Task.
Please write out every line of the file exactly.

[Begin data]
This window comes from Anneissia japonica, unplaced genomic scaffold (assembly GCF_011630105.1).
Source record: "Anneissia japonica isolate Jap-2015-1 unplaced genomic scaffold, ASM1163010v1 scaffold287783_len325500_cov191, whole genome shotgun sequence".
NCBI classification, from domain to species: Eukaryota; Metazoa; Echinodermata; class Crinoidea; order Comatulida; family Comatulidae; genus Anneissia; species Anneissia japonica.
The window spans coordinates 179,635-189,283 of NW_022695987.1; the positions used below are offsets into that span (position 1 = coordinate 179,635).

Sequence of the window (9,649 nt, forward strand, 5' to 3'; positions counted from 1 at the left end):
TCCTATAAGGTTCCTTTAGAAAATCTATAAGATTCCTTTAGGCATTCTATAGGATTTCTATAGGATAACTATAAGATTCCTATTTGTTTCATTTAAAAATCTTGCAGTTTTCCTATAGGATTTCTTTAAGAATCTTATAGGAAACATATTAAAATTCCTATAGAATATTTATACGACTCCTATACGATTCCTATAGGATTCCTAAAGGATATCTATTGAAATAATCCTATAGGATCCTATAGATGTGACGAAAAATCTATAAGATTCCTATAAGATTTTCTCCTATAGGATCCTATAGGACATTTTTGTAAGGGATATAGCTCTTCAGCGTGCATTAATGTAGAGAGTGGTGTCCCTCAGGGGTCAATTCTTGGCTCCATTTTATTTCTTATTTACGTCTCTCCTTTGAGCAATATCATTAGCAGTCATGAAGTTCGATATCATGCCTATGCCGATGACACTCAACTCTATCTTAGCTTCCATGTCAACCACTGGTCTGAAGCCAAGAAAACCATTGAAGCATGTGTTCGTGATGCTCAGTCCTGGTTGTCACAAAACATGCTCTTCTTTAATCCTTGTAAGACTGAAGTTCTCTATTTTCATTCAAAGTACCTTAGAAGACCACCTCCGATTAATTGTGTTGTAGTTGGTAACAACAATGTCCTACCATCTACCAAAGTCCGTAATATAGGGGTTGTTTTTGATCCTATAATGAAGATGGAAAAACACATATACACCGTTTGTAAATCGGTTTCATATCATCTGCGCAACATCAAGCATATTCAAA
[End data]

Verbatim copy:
This window comes from Anneissia japonica, unplaced genomic scaffold (assembly GCF_011630105.1).
Source record: "Anneissia japonica isolate Jap-2015-1 unplaced genomic scaffold, ASM1163010v1 scaffold287783_len325500_cov191, whole genome shotgun sequence".
NCBI classification, from domain to species: Eukaryota; Metazoa; Echinodermata; class Crinoidea; order Comatulida; family Comatulidae; genus Anneissia; species Anneissia japonica.
The window spans coordinates 179,635-189,283 of NW_022695987.1; the positions used below are offsets into that span (position 1 = coordinate 179,635).

Sequence of the window (9,649 nt, forward strand, 5' to 3'; positions counted from 1 at the left end):
TCCTATAAGGTTCCTTTAGAAAATCTATAAGATTCCTTTAGGCATTCTATAGGATTTCTATAGGATAACTATAAGATTCCTATTTGTTTCATTTAAAAATCTTGCAGTTTTCCTATAGGATTTCTTTAAGAATCTTATAGGAAACATATTAAAATTCCTATAGAATATTTATACGACTCCTATACGATTCCTATAGGATTCCTAAAGGATATCTATTGAAATAATCCTATAGGATCCTATAGATGTGACGAAAAATCTATAAGATTCCTATAAGATTTTCTCCTATAGGATCCTATAGGACATTTTTGTAAGGGATATAGCTCTTCAGCGTGCATTAATGTAGAGAGTGGTGTCCCTCAGGGGTCAATTCTTGGCTCCATTTTATTTCTTATTTACGTCTCTCCTTTGAGCAATATCATTAGCAGTCATGAAGTTCGATATCATGCCTATGCCGATGACACTCAACTCTATCTTAGCTTCCATGTCAACCACTGGTCTGAAGCCAAGAAAACCATTGAAGCATGTGTTCGTGATGCTCAGTCCTGGTTGTCACAAAACATGCTCTTCTTTAATCCTTGTAAGACTGAAGTTCTCTATTTTCATTCAAAGTACCTTAGAAGACCACCTCCGATTAATTGTGTTGTAGTTGGTAACAACAATGTCCTACCATCTACCAAAGTCCGTAATATAGGGGTTGTTTTTGATCCTATAATGAAGATGGAAAAACACATATACACCGTTTGTAAATCGGTTTCATATCATCTGCGCAACATCAAGCATATTCAAA